Category Archives: Mit liv

Software conservatism

Politically, I am in no way a conservative, in fact, I can’t help but shake my heads at many conservatives I see on TV these days. However when it comes to the computer software I use, I am somewhat conservative. The reason is that I love it when my computer works, literally. Certain people I know, love to run the latest versions of everything, and occasionally have to fix their machines because something broke. I don’t like that, I like to just be able to go over to my computer, sit down and just use it. This is why I don’t use Windows, or any Microsoft software at all. If we look aside the fact, that Microsoft doesn’t give you any freedom in relation to your computing, all their stuff is just broken out of the box. I can’t think of one piece of Microsoft software, that doesn’t simply suck, and is broken out of the box.

One thing I plan to do for the foreseeable future is to use KDE 3.5.x, until KDE 4.x is a full replacement for what I do. And that could take a while to come, which is why I appreciate the KDE has got 3.5.10 coming out next month.

The consequences of one’s actions

I just finished listening to an audio lecture on the Buddhist teachings of rebirth and karma. To help out. let’s ask Wikipedia for a little help:

Karma means “action” or “doing”; whatever one does, says, or thinks is a karma.

In Buddhism, the term karma is used specifically for those actions which spring from:

* mental intent (Pali: cetana)
* mental obsessions

which bring about a fruit (Pali, phala) or result (vip?ka), either within the present life, or in the context of a future rebirth. Karma is the engine which drives the wheel of the cycle of uncontrolled rebirth (sa?s?ra) for each being.

Source: Karma in Buddhism

Listening through the explanations of karma, something struck me. It would seem to me that the average person on the street, doesn’t put that much effort into considering what sorts of consequences his or her actions, may or may not have. For example, I sometimes hear some people say that even small amounts of generosity and compassion are good things. Is it the busy life that many people live, that make them forget about the small, but important things in life? For example, when go for a walk, something as simple as seeing a cat makes me smile or get me in a better mood on a day that might have gotten off to a rough start.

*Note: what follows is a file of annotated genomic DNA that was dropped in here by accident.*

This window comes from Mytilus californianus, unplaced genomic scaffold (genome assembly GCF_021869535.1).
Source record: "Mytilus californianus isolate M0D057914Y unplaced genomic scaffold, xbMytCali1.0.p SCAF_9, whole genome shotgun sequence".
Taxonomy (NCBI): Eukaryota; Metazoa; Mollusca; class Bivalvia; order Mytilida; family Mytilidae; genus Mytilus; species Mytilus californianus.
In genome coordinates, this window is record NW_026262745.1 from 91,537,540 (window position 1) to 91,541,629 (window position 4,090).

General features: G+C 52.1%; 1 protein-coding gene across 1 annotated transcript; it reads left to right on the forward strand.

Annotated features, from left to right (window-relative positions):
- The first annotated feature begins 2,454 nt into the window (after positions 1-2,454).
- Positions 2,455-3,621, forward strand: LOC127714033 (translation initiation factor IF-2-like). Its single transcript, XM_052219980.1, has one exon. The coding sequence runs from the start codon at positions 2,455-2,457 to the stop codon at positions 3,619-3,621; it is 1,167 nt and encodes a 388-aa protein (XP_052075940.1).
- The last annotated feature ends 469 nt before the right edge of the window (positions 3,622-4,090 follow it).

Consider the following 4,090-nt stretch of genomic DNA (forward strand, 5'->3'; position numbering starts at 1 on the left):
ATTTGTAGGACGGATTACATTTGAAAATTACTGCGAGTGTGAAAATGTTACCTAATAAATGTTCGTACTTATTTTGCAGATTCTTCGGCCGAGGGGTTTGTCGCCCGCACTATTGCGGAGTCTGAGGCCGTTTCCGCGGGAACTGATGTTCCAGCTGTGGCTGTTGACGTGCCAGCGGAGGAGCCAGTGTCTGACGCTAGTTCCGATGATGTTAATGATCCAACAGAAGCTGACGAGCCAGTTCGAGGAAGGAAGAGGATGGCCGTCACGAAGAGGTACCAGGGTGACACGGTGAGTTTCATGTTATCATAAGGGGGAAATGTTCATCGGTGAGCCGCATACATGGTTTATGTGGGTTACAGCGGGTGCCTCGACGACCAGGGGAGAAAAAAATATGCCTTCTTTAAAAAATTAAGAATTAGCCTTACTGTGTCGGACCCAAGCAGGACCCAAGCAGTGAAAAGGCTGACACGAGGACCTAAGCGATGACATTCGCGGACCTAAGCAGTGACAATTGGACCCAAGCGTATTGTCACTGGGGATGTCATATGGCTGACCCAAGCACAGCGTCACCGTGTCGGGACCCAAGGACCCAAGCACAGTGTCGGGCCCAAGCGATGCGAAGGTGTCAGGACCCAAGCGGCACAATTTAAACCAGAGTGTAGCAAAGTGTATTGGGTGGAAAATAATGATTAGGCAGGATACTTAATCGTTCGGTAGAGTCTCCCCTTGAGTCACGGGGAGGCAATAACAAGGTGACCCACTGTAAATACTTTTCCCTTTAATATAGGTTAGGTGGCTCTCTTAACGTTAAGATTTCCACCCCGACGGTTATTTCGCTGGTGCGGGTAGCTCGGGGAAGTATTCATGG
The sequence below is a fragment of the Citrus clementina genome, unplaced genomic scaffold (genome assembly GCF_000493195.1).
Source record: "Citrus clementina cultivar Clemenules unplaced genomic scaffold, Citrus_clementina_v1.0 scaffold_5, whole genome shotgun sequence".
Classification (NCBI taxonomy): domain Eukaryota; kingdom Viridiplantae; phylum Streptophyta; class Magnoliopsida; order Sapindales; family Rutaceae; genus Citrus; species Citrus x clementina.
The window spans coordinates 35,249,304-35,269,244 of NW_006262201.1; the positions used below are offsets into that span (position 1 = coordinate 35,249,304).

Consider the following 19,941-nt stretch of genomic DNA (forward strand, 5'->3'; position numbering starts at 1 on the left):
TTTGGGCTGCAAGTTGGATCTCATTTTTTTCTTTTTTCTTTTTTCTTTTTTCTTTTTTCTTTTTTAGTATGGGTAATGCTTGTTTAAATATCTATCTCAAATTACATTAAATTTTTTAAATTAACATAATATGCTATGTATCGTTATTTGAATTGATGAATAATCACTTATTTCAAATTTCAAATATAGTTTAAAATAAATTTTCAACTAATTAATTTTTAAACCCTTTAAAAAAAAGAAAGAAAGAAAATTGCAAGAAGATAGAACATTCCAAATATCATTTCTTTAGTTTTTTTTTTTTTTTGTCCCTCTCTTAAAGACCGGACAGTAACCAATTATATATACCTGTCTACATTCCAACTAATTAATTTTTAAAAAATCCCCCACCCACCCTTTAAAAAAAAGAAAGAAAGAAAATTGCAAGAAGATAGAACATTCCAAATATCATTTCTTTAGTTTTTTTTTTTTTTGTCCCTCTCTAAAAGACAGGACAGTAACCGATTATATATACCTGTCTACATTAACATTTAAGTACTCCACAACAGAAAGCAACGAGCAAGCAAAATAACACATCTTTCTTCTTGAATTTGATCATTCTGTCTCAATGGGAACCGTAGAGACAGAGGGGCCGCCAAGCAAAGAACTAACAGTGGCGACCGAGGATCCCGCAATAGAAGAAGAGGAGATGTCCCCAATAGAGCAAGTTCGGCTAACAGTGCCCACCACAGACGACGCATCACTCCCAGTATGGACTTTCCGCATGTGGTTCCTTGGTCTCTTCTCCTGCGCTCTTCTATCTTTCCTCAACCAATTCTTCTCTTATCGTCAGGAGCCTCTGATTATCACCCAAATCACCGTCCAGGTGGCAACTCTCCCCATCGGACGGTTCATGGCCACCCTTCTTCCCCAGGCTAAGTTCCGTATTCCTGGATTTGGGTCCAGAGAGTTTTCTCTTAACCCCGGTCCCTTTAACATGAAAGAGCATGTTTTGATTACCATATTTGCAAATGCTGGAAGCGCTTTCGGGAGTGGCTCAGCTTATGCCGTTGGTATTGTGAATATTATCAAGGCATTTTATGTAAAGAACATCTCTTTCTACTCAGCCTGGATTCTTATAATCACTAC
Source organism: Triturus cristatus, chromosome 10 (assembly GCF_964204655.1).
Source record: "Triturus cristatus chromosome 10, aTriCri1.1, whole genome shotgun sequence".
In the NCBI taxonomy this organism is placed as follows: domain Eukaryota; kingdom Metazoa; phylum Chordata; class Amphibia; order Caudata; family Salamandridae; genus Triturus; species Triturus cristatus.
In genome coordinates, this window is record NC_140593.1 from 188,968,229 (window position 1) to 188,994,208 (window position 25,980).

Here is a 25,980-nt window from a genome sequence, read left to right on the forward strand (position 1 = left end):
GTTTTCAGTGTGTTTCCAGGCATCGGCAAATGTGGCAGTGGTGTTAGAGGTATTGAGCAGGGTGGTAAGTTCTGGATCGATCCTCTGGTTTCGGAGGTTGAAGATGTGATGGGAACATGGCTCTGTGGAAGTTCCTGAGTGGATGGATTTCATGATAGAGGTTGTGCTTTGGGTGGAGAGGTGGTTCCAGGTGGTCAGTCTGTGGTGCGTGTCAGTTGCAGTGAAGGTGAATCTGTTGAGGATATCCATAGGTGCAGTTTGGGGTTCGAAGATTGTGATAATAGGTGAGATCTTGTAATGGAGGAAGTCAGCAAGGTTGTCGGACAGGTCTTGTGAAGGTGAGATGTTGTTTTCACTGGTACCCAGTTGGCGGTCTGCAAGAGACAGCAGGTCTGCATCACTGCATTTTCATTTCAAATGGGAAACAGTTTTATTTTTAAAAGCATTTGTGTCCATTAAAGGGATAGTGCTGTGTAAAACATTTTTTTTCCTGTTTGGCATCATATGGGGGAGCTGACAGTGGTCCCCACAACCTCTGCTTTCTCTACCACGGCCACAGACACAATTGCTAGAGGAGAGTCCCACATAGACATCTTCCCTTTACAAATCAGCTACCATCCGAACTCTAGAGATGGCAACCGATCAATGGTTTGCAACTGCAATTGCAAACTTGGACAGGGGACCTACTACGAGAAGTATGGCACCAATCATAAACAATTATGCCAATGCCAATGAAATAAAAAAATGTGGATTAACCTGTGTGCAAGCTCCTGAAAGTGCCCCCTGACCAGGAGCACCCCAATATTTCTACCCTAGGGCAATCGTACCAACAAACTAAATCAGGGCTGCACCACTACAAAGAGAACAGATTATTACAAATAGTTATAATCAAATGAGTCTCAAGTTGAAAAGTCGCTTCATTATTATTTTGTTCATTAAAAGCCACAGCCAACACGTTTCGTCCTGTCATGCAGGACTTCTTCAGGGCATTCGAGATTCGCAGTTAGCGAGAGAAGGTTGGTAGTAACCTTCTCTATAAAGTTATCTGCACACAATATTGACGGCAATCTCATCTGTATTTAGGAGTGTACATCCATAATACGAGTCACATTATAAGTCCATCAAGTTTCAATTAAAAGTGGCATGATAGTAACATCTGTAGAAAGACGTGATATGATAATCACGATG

The idea of thinking about the consequences of one’s own actions, I find quite interesting. I’m generally good with languages, and occasionally I help some friends with some homework, typically in English or Danish. Me using my knowledge to help them gradually widen their own is, when you think deeper about it, not just some small, irrelevant endeavour, but rather an important piece in a large puzzle, even though the individual puzzle brick might be small.
Other things such as kindly greeting people you meet, and generally considering the larger effect of a small action or deed, is something I think many of us would benefit from giving more thought to, even in a busy, city life. Like with portable electrical devices that use multiple batteries, an individual battery can’t power the device alone, but when more are added together, bigger things can be accomplished in terms of electrical energy. Putting positive energy out into your surroundings by doing good things, is quite a concept, even if we’re talking small amounts at a time, because they eventually add up …

Some sort of 5 year aniversary ….

Today it is exactly 5 years since I bought my very own computer. Before then, the ones I had been using were family computers, which were pre-built machines. But on the 31st of May 2003, the day after my confirmation (Which in my opinion, is just a silly tradition, without any real meaning, because like I wrote in an earlier post, I have always been skeptical of the whole Christianity thing), having gotten a bunch of money as gifts, my mother, my uncle, my friend Mathias and myself went to Århus to get parts for a brand new computer for me. After that we went to a Pizza Hut for lunch, and then we went on home, and Mathias helped me put the machine together. Very special day for me, because it culminated into something much larger today.

Concluding reality for oneself …

It’s been quite a few years since I decided for myself, that I really was not a Christian, because I did not (And still does not) believe in what Christianity teaches, about the “alwise” and “almighty” God of Abraham.